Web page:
Am I a runner?
This wasn’t a thought that I had really developed before, but there was the question, all the same. The first time that I’d ever heard of someone making a differentiation between Running and Jogging was during a conversation with a man I’d briefly dated, a Runner by any definition of the term. It was during a discussion about marathon times (me trying desperately to mask mine, he freshly proud of his Boston qualifying time) that he brought up “The 5 Hour Marathoner”. That’s not running, he’d said, it’s jogging; it’s not in the same category as what I do. I uncomfortably brushed the comment off until I kept meeting people at the store, buying their first pairs of shoes, full of nervousness and questions, and I’d ask them, “How much do you run?” Invariably, these women — and it was almost always women — would flutter their hands at me and sigh, “Oh, no, I’m not a Runner. I Jog.” If I pried, I’d find out that they were just beginning 5k training with groups of women at work, lunch break office runners with t-shirts thrown on over pleated black pants, arms pumping as they hoof it around the park. They’d always downplay their training – “I can’t even say I jog. I’m more of a walker who accidentally and sporadically finds herself running and can’t figure out how to slow down gracefully.” I’d shake my head and laugh with them and offer my encouragement. We’ve all started out the same way, I'd say. But this past weekend was the first time I’d put any real thought into our need to make a distinction between the two.
Saturday morning was the Borgess Half Marathon and 5k, and I put on my rain gear, grabbed my bike and rode out to cheer on the community I’ve had the pleasure of serving for two years. As I stood in the parking lot of Mackenzie’s Bakery, screaming out names of runners in between longs draws of coffee and a cranberry bran muffin, the man standing next to me marveled at how many people I seemed to know. ”I thought I knew a lot of runners, but you’ve called out the name of almost every person who’s come by! Who are you?” Before I could swallow my muffin, a man went racing past and screamed, “You sold me my shoes! They’re awesome!” and was gone in an instant. The man next to me nodded his head and said merely, “Ah. You work at Gazelle,” and turned back to the race, smiling. The middle of the pack was coming up, and I jumped on my bike after a few more hoots of encouragement and tried to track down my runners. After several failed attempts to catch them at different points, I gave up and rode back to where the race doubled back on itself before heading down Riverview. There I found two overwhelmed volunteers trying desperately to supply GU to the throngs of runners streaming past. After failed passes they’d fling the GU after the runners in a futile attempt to fulfill their role, but at this point, most of the runners – fast, front of the pack, don’t-want-nor-need-to-slow-down-for-no-carbs runners – didn’t need anything. Then the crowds coming by picked up, and I grabbed handfuls of Gu and started hollering my encouragement. I was supposed to ride to the finish. If I stayed much longer, I’d miss my friends crossing the finish line. But as the 9-9:30 minute milers passed by and we got into the 10:00′s, I was too caught up in the race to leave. Here, in the thinning out rush of runners, were the people who needed that encouragement the most. Here were the pale determined faces, hunched shoulders and limping legs, form sloppy from exhaustion. Jog: A series of disconnected motions. Well, that seemed to fit in some instances here, but not in its second definition: to run at a leisurely, slow pace. Ask anyone moving past you, and if they had the energy, they would laugh in your face if you asked if this was leisurely.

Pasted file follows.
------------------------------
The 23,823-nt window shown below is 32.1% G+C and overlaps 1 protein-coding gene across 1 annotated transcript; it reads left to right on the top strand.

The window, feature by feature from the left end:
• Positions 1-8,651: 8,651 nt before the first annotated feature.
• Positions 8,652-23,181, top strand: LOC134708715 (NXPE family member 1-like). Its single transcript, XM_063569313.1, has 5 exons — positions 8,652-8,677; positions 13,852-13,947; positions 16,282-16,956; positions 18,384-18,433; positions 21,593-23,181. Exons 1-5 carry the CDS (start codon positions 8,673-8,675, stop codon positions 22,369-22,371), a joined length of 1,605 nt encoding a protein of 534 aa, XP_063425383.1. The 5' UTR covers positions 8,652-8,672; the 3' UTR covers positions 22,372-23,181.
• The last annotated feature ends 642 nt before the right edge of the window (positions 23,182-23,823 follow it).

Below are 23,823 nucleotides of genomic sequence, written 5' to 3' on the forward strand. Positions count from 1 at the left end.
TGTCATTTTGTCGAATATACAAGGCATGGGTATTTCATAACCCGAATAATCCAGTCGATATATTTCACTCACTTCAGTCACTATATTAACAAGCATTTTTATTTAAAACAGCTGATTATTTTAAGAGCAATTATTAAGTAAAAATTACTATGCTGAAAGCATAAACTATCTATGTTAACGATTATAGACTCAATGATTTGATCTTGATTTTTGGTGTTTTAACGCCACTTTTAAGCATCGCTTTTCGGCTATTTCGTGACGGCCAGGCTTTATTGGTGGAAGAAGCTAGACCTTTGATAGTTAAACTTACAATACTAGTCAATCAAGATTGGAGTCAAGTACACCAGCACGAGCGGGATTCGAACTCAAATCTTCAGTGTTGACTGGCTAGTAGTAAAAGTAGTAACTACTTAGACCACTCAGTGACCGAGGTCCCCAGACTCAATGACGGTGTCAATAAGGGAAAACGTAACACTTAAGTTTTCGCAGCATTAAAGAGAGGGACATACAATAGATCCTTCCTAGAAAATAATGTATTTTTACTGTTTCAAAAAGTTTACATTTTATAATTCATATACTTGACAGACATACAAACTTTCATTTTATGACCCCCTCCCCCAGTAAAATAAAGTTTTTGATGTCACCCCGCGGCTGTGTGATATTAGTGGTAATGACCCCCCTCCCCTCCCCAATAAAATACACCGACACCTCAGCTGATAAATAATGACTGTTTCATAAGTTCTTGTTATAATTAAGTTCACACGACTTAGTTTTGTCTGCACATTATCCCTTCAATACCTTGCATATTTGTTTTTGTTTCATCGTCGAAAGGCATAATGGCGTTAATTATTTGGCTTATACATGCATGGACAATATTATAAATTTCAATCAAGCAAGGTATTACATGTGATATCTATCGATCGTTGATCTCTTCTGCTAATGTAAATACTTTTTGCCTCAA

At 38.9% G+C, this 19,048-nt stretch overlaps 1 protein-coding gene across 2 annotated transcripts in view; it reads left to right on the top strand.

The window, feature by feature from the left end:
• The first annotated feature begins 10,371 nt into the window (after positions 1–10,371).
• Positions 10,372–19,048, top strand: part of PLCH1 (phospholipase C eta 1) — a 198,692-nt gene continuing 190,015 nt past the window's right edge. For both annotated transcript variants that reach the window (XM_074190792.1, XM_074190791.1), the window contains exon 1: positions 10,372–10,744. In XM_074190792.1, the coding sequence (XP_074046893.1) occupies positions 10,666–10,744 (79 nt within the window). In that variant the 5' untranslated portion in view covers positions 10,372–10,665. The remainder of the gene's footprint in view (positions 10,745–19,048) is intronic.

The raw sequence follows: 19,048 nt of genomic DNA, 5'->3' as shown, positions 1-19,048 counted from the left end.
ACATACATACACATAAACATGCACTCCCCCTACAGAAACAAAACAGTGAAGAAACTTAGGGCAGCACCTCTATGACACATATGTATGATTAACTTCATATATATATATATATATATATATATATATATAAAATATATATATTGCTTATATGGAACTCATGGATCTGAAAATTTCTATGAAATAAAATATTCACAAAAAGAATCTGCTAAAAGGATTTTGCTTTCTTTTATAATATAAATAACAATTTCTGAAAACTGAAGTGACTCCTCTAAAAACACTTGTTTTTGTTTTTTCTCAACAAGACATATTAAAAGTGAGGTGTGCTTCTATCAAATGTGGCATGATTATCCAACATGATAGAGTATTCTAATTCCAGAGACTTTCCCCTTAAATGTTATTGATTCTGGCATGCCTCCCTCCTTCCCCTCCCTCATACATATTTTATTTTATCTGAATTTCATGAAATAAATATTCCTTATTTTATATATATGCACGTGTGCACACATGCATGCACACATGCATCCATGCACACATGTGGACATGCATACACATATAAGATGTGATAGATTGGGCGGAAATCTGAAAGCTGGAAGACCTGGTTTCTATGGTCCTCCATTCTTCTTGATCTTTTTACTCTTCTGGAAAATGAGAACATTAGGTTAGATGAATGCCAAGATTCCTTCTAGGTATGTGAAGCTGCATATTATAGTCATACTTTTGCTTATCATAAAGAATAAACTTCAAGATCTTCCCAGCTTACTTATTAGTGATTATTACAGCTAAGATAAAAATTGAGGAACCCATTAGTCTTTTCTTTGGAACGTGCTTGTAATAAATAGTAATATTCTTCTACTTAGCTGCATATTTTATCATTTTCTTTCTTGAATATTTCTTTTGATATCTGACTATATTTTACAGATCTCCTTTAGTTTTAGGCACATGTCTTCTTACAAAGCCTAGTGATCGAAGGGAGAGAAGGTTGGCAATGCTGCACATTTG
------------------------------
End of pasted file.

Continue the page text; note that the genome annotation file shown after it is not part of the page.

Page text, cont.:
And that’s when I saw her.
She was someone I had helped with shoes within my first few months on the job. I’d watched her go from I’d-jog-but-it-makes-me-convulse-until-I-puke to her first 5k, her first 5k through winter training, winter training through Summer Safari, and suddenly this woman had dropped a width from her shoes, two sizes in clothing, and built such calf muscles they could have rivaled the colosseum in structural strength. She never became fast but she grew graceful and confident, and I had ridden with her on her 20 mile runs as she kept pace for hours. Now here she was, striding past me with a grin and a wave. I felt so much pride – for her strength, for what I’ve done to strengthen others, and for the people who have given up that quiet dismissal to claim the title of Runner. Being a runner isn’t about speed or skill for most. It’s about determination, overcoming frustration, the mental unraveling the first time they hit that distance they don’t think they can finish, and then running anyway. It’s running into obstacles, and running into oneself, literally and metaphorically, the emptying of ourselves into something greater.
I guess this is my good bye to the community I’ve served and taught and laughed with and learned from for two years. In one week, Seattle will be my home and I’ll have to learn all over again the faces and names and stories of the runners in my new community. What I know I can count on is their consistency of spirit.
Now that’s a runner.